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Keep ‘em moving – 4 practical tips for improving beef cattle mobility

Burt Rutherford Moving cattle
Beef cattle mobility has been a hot topic in recent years. Let’s look at what causes mobility issues and how to prevent concerns.

By Michelle Calvo-Lorenzo

While the winter-like conditions still have a hold on some parts of the country, warmer weather is just around the corner. With the rising temperatures come concerns of fed beef cattle overcoming stress-related conditions during the hot summer, including cattle mobility.

Now is the time for feedlot operators and cattle producers to brush up on intervention strategies that can help optimize mobility and keep issues to a minimum. But first, let’s take a look at the current state of mobility monitoring among U.S. beef cattle.

Since 2014, the North American Meat Institute (NAMI) Mobility Scoring System has been used as an industry-wide tool to monitor beef cattle mobility. The scoring system provides a tool for trained observers to view, evaluate, and score the movement of cattle at feedlots or the packing facility. 

The scoring system is based on an index of one to four. A score of one indicates normal conditions, while a score of four indicates major challenges to movement. Details of the scoring parameters are outlined in Figure 1.

Numerous factors can affect mobility

One factor highly associated with poor cattle mobility is warm weather, as the proportion of cattle receiving an abnormal mobility score is greatest during the summer months when heat stress occurs.

When cattle experience stressors at the feedlot, during transport, or at the packing plant, and that stressful event is compounded with heat stress, cattle will often become fatigued, breathe heavily, and walk abnormally. Thus, it’s important to minimize stress on cattle throughout the marketing process, particularly during the summer.

Another factor that tends to be associated with abnormal beef cattle mobility is long transport distances. In many cases, the longer the transport time, the higher the risk for abnormal mobility.

Finally, another common cause of poor cattle mobility is long wait periods on stationary trucks. Stationary trucks often offer poor air circulation and high temperatures, especially when loaded with large numbers of animals during times of high temperature and humidity levels.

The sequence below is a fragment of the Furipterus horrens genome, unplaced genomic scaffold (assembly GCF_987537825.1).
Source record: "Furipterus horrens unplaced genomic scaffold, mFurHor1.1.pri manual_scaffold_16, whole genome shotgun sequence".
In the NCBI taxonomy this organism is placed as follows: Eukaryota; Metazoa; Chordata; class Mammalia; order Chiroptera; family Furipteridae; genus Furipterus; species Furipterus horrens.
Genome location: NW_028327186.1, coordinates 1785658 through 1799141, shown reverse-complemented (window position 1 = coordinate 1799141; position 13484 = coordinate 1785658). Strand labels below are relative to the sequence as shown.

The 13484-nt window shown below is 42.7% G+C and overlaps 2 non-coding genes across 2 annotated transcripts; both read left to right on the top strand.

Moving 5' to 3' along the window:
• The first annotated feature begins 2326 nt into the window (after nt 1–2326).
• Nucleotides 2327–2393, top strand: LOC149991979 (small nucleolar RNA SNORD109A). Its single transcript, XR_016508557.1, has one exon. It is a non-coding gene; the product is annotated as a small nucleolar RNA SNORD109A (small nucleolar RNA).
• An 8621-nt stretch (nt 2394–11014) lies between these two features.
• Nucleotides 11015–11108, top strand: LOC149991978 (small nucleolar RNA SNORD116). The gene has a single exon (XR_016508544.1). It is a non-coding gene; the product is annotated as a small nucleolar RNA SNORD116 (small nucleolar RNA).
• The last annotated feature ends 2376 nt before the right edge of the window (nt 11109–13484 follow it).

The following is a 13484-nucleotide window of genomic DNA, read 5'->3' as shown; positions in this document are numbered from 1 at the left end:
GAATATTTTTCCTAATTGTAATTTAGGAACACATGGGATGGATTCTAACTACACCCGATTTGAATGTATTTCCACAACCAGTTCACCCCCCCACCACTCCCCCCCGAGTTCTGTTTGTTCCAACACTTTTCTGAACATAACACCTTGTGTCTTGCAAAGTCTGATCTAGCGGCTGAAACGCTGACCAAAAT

Ensuring that trucks are in working condition before beginning the loading process is crucial to prevent significant welfare risks to cattle. Avoid unnecessary stops and in the event of a truck malfunction, unload cattle (whenever practical) to help prevent heat stress and possible mobility issues.

Prior to arrival at the plant, determine the current weather conditions at the plant and communicate with plant personnel on the anticipated wait time prior to unloading. If the plant is not ready for unloading at the scheduled time, develop an alternative plan that may include keeping the truck moving until the plant is ready for your cattle.

About 90% of cattle have favorable to normal mobility, however, this isn’t happenstance. Feedlot operators and cattle producers need to be aware of intervention strategies that can help decrease the risk for abnormal mobility.

4 practical tips to avoid mobility concerns

  1. Always move cattle with a lead rider – When moving cattle, position a lead rider in the front of the group to keep cattle calm and walking at a steady pace. When stressed and panicked, cattle are likely to run, leading to exhaustion, fatigue, and possible injuries. Conversely, a lead rider can help keep animals moving at a steady, controlled pace. Avoid handling or moving of cattle during times of the day when the risk of heat stress is high.
  2. Stage pens to position heavier cattle closer to loadout facilities – Staging heavier cattle in pens closer to the loadout facility will minimize walking distances and stress during the loading process. A good time to position heavy cattle near loadout facilities is at re-implanting.
  3. Identify cattle that are unfit for transport – Being aware of the animal’s health status is important during the loading and transportation process. Animals that are injured, sick or incapable of enduring transport should be identified before loading and excluded from transport. 
  4. Minimize the time in transport and lairage – Reducing the duration of time that cattle spend in transport and waiting in lairage can help reduce stressors impactful to mobility as cattle progress through the marketing channel.   

By encouraging the use of these practical tips and striving to minimize or avoid the causes of mobility concerns in the first place, cattle caretakers can ensure the welfare of their beef cattle and sustain continued success for their operations and industry.

Figure 1

Mobility Score



Normal, walks easily, no apparent lameness, no change in gait


Exhibits minor stiffness, shortness of stride, slight limp, keeps up with normal cattle


Exhibits obvious stiffness, difficulty taking steps, obvious limp, obvious discomfort, lags behind normal cattle


Extremely reluctant to move even when encouraged by a handler; statue-like

Calvo-Lorenzo serves as a technical consultant for Elanco Animal Health, specializing in livestock welfare.

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